The mayor of Saguenay, Que., says the city will hire a specialized, external firm to review the municipality's police hiring process after allegations of systemic racism surfaced in a Radio-Canada report this week.
"Inclusion has always been at the heart of my concerns," said Julie Dufour, mayor of Saguenay, which is located roughly 200 kilometres north of Quebec City and has a population of about 145,000 residents.
There are 238 local police officers in Saguenay, and only one is not white. Last spring, the police service was tasked with hiring 15 new officers, but only 10 were brought into the fold.
Qualified Indigenous and non-white applicants were rejected, Radio-Canada learned through an access to information request. Those applicants were soon hired by other police services in the province, Radio-Canada says.
Martin Harvey, head of Saguenay's human resources department, said a candidate's refusal had nothing to do with discrimination. He said it is a question of skills.
"When people don't meet the criteria we set, they aren't taken on. That's how it works," he said earlier this week.
But on Wednesday, the mayor said the hiring of a specialized firm will be on the executive committee's next meeting agenda in order to help the police service modernize and attract more officers from diverse backgrounds.
Biases are 'mostly unconscious'
It's hard to believe these rejected candidates, who have the proper credentials and experience, did not have the required skills to be a police officer in Saguenay, said civil and constitutional lawyer Rémi Bourget.
Rejecting such candidates appears to be systemic racism, Bourget said, but that doesn't mean everybody in the system is racist.
"The biases are mostly unconscious. It is very rare that we will consciously want to exclude minorities from certain positions in 2022. It is more insidious," said Bourget.
Saguenay has more than 7,000 Indigenous residents in the area, according to 2016 census data.
The mayor said the hiring process will be updated. That hiring process includes a polygraph test, a technology not even recognized in Canadian court, Radio-Canada says.
Bourget said the applicants were also subjected to a questionnaire that does not take into account diverse backgrounds and upbringings.
For example, candidates were asked whether they have been in contact with drug users or in the presence of drugs, or whether they have been in fights. Bourget said some people grew up in places where such things were a part of daily life.
'We can do better,' police chief says
Saguenay police Chief Denis Boucher said on Wednesday that police practices can be improved. He said the process will be reviewed, and he said the police service is aware that there is a lack of representation on the force.
"We can do better," said Boucher, noting there were 72 applicants in the spring and only four were Indigenous or people of colour.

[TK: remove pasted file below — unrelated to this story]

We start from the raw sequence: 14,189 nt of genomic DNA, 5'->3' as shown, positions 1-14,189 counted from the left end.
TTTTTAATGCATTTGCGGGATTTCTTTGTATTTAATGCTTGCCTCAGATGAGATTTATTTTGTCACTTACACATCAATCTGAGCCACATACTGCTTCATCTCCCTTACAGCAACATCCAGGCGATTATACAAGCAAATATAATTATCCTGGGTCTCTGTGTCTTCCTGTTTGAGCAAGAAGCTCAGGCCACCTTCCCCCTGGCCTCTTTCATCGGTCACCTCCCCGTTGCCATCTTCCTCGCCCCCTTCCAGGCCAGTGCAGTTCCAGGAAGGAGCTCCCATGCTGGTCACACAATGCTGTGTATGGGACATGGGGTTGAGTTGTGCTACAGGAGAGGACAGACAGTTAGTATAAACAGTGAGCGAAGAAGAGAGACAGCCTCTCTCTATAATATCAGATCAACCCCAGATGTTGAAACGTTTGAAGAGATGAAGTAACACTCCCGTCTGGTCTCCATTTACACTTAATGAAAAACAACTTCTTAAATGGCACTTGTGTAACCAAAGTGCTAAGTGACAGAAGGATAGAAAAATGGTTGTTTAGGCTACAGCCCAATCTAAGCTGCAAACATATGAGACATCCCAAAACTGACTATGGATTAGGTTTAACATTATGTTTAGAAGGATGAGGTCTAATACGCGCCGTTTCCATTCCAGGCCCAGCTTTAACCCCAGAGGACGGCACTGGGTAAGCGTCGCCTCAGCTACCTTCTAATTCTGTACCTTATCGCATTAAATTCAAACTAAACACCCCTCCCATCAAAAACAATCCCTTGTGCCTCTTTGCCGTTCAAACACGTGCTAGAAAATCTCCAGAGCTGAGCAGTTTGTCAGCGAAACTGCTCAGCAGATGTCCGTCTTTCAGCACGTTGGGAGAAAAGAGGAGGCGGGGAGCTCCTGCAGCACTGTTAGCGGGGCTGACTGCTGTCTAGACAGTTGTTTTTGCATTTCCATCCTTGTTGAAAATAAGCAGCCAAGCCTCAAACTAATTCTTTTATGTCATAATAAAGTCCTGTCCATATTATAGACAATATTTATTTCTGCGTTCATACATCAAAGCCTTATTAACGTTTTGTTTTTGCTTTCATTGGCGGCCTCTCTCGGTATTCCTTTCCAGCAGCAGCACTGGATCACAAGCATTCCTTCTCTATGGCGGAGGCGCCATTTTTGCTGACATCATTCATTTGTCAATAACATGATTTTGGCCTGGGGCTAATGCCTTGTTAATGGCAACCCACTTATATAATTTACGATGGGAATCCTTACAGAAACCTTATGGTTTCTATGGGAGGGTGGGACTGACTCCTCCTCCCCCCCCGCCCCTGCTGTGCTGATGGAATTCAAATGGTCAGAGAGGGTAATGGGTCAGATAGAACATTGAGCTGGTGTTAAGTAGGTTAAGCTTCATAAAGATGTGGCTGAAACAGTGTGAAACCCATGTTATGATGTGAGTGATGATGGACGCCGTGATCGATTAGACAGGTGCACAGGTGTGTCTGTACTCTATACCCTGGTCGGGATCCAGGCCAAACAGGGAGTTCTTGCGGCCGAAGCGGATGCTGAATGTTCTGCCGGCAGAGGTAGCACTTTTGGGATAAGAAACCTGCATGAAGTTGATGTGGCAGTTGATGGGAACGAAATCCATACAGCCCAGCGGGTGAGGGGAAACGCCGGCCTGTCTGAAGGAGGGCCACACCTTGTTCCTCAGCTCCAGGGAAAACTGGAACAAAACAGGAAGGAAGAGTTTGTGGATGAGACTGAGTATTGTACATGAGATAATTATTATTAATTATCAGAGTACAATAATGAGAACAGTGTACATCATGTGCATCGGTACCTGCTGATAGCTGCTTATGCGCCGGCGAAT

Dufour said she wants to meet the executive director of the Centre Mamik Saguenay, Mélanie Boivin, whose organization offers services to the Indigenous community as the city works to improve the police service's hiring process.
Boivin said the police should have at least one Indigenous officer to better serve the community. She said clear policy is needed to ensure inclusiveness in the hiring process.
The city could start by looking at what provincial police are doing in the area, she added.
Boivin said her centre partners with the Sûreté du Québec in the Saguenay–Lac-Saint-Jean region, and officers with the SQ are better trained in the realities of Indigenous communities.
Of the SQ's 251 officers serving the Saguenay–Lac-Saint-Jean, 11 come from diverse backgrounds. Nine are Indigenous.
At the École nationale de police du Québec in 2020-2021, 15 per cent of police officers who graduated were members of cultural, Indigenous or non-white communities.
Victims encouraged to file complaint
Meissoon Azzaria, spokesperson for the Quebec Human Rights and Youth Rights Commission, said an employer can't legally exclude a candidate based on 14 grounds of discrimination, which includes race.
It's hard to know exactly why a candidate is rejected, she said, but to prove a case of discrimination, the proof doesn't have to be direct."
Canada's Supreme Court ruled in 2015 that it is enough to show that ethnic or Indigenous origin is one of the factors that contributed to the exclusion of a candidacy.
In some cases, it can be shown that the system has disproportionately excluded people of a certain background, said human rights lawyer Stéphanie Fournier.
People who believe they have been discriminated against in the hiring process can make an anonymous complaint to the commission for free, said Azzaria.
"The Charter of Rights and Freedoms protects against reprisals," added Fournier.
While that may be the case, police officers who consider themselves victims of racism don't often come forward, said Bourget.
"People don't dare go out against the machine," Bourget said. "They are fearful, often rightly so, of reprisals and the future repercussions it could have on their professional and personal lives."